Kim Fyson Photography

The Exposure Triangle

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The triangle refers to the three inter-related variables the photographer can adjust to control the amount of light entering the camera to expose the photograph. With modern cameras, it is really easy to master the use of these three variables.


Adjusting the shutter speed  controls "movement" in the picture, freezing motion (using a fast shutter speed) or creating the illusion of motion (using a slow shutter speed to blur movement)

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Adjusting the aperture controls the depth of focus in the picture (also known as depth of field) allowing you to maintain focus in depth with a small aperture, or to create an out of focus area, (usually behind the main subject but not always) to isolate the main subject and reduce superflous detail in the surroundings.

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ISO is a variable associated with the sensitivity of the camera's sensor.  This setting has a bearing on the clarity of the photograph  and is adjusted to faciliate photography in a wide range of light conditions. A setting of 400 ISO will cover most situations but in very bright light, or in the studio 100 or 200 ISO will give the finest results.  If light is dim 800, 1600 or higher ISO will enable shots to be taken but the quality may be somewhat degraded.  With modern cameras, setting the camera to Auto ISO should give you the best setting for the prevailing light conditions.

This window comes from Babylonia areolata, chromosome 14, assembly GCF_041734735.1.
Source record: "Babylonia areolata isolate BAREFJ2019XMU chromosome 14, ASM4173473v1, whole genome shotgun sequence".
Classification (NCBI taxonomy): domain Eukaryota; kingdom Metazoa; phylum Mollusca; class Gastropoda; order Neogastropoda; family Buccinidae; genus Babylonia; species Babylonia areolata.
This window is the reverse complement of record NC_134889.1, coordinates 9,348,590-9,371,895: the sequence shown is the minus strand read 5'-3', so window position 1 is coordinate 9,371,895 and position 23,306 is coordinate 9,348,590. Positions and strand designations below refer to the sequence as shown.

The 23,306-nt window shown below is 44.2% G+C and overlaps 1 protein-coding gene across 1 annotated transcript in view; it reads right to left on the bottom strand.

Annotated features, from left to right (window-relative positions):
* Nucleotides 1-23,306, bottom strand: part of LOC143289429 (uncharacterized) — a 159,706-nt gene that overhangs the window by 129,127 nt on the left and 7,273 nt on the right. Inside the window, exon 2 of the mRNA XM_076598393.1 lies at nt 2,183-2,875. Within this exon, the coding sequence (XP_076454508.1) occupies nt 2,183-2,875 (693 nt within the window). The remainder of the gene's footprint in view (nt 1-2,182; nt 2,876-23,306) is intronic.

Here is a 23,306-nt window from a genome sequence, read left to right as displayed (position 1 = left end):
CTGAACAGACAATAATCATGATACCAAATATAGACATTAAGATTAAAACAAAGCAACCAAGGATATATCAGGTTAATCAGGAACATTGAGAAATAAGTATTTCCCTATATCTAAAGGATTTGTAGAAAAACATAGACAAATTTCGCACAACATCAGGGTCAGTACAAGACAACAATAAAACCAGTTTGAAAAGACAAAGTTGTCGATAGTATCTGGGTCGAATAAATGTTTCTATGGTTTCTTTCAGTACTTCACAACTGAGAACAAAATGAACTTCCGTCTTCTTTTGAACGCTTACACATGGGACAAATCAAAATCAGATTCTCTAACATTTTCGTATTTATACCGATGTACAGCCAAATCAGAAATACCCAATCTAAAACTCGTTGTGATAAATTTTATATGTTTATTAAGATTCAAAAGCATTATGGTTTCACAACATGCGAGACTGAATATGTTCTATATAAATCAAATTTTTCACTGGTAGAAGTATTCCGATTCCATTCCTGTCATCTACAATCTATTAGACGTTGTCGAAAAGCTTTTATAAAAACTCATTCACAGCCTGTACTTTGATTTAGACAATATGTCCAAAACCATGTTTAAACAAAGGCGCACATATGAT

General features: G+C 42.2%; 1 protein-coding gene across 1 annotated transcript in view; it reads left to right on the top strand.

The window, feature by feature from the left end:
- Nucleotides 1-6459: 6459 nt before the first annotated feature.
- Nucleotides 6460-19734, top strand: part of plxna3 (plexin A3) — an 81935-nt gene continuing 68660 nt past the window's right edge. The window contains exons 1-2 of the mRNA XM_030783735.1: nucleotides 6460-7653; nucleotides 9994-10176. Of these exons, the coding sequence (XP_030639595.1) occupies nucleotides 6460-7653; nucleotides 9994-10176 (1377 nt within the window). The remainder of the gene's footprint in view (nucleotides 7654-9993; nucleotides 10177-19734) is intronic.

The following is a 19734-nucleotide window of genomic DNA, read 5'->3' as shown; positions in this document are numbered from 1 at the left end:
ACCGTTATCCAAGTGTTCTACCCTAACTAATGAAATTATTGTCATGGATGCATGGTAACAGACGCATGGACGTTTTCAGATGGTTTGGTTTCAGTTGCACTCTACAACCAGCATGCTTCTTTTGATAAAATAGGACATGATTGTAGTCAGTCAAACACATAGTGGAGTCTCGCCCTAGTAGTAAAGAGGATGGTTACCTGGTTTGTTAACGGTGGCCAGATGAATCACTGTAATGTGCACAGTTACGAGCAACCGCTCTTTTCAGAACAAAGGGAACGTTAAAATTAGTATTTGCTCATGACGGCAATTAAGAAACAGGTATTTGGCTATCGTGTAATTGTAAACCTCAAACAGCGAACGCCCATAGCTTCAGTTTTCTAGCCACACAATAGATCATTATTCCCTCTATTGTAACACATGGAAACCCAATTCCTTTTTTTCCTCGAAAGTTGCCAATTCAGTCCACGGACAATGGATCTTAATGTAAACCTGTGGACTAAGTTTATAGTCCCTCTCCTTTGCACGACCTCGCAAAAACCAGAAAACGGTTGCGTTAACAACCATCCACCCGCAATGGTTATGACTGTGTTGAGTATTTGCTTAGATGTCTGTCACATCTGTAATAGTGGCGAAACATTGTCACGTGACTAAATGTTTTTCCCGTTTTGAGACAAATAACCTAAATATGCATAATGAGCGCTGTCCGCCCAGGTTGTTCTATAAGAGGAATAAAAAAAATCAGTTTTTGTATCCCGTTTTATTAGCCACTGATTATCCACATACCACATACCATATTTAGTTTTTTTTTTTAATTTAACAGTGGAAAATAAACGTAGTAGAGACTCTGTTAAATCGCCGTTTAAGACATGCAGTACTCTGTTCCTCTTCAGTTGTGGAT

(more about sensors)

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In the graphic below you can see how adjusting each of these parameters changes the result and can be used creatively.

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How to choose your settings

First decide which is more important depth of focus or control of movement then set either the aperture or shutter speed appropriately.

Can you achieve the correct exposure with these settings?  If yes then take the picture,  if no then increase the ISO setting.  If you have set the camera to Auto ISO then it will make this final choice for you.

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